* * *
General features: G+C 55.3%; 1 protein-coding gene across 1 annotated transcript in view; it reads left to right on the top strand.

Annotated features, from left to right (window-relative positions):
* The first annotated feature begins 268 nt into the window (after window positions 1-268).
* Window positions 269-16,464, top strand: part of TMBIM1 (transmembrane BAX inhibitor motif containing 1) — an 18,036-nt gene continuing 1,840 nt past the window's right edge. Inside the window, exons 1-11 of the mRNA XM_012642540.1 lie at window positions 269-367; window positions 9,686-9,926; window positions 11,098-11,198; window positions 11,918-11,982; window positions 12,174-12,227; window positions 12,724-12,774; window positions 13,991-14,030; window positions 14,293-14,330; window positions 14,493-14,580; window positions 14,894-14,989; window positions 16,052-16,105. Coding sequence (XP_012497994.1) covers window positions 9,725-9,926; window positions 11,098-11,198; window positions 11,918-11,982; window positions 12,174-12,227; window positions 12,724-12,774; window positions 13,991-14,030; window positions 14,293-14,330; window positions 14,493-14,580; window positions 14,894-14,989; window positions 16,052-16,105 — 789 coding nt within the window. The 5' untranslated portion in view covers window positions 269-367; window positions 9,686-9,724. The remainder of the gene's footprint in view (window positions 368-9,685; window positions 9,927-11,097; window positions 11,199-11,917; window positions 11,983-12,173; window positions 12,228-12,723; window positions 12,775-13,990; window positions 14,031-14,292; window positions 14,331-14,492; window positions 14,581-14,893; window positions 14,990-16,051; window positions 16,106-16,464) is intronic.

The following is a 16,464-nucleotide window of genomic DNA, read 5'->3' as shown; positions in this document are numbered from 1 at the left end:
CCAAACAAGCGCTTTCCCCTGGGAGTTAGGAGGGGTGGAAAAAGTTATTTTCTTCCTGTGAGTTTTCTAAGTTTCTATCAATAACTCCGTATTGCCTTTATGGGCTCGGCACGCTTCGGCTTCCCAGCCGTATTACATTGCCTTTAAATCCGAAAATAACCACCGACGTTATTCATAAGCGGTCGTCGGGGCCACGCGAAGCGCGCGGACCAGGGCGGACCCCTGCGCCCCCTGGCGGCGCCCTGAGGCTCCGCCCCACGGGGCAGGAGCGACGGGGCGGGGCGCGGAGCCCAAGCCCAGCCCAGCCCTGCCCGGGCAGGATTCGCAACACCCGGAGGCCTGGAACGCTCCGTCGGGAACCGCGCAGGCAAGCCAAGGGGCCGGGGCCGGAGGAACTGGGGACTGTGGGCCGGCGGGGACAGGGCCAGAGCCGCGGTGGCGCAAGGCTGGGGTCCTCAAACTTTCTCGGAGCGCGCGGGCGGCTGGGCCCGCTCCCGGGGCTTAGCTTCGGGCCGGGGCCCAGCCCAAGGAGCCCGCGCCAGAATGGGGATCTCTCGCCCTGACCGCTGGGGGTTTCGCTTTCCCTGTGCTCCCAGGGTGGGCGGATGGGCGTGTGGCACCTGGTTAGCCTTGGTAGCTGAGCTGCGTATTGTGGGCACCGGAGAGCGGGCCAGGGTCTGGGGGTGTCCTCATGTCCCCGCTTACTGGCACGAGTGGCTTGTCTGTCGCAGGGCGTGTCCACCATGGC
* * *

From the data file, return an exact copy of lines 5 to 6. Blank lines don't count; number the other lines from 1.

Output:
The following is a 16,464-nucleotide window of genomic DNA, read 5'->3' as shown; positions in this document are numbered from 1 at the left end:
CCAAACAAGCGCTTTCCCCTGGGAGTTAGGAGGGGTGGAAAAAGTTATTTTCTTCCTGTGAGTTTTCTAAGTTTCTATCAATAACTCCGTATTGCCTTTATGGGCTCGGCACGCTTCGGCTTCCCAGCCGTATTACATTGCCTTTAAATCCGAAAATAACCACCGACGTTATTCATAAGCGGTCGTCGGGGCCACGCGAAGCGCGCGGACCAGGGCGGACCCCTGCGCCCCCTGGCGGCGCCCTGAGGCTCCGCCCCACGGGGCAGGAGCGACGGGGCGGGGCGCGGAGCCCAAGCCCAGCCCAGCCCTGCCCGGGCAGGATTCGCAACACCCGGAGGCCTGGAACGCTCCGTCGGGAACCGCGCAGGCAAGCCAAGGGGCCGGGGCCGGAGGAACTGGGGACTGTGGGCCGGCGGGGACAGGGCCAGAGCCGCGGTGGCGCAAGGCTGGGGTCCTCAAACTTTCTCGGAGCGCGCGGGCGGCTGGGCCCGCTCCCGGGGCTTAGCTTCGGGCCGGGGCCCAGCCCAAGGAGCCCGCGCCAGAATGGGGATCTCTCGCCCTGACCGCTGGGGGTTTCGCTTTCCCTGTGCTCCCAGGGTGGGCGGATGGGCGTGTGGCACCTGGTTAGCCTTGGTAGCTGAGCTGCGTATTGTGGGCACCGGAGAGCGGGCCAGGGTCTGGGGGTGTCCTCATGTCCCCGCTTACTGGCACGAGTGGCTTGTCTGTCGCAGGGCGTGTCCACCATGGC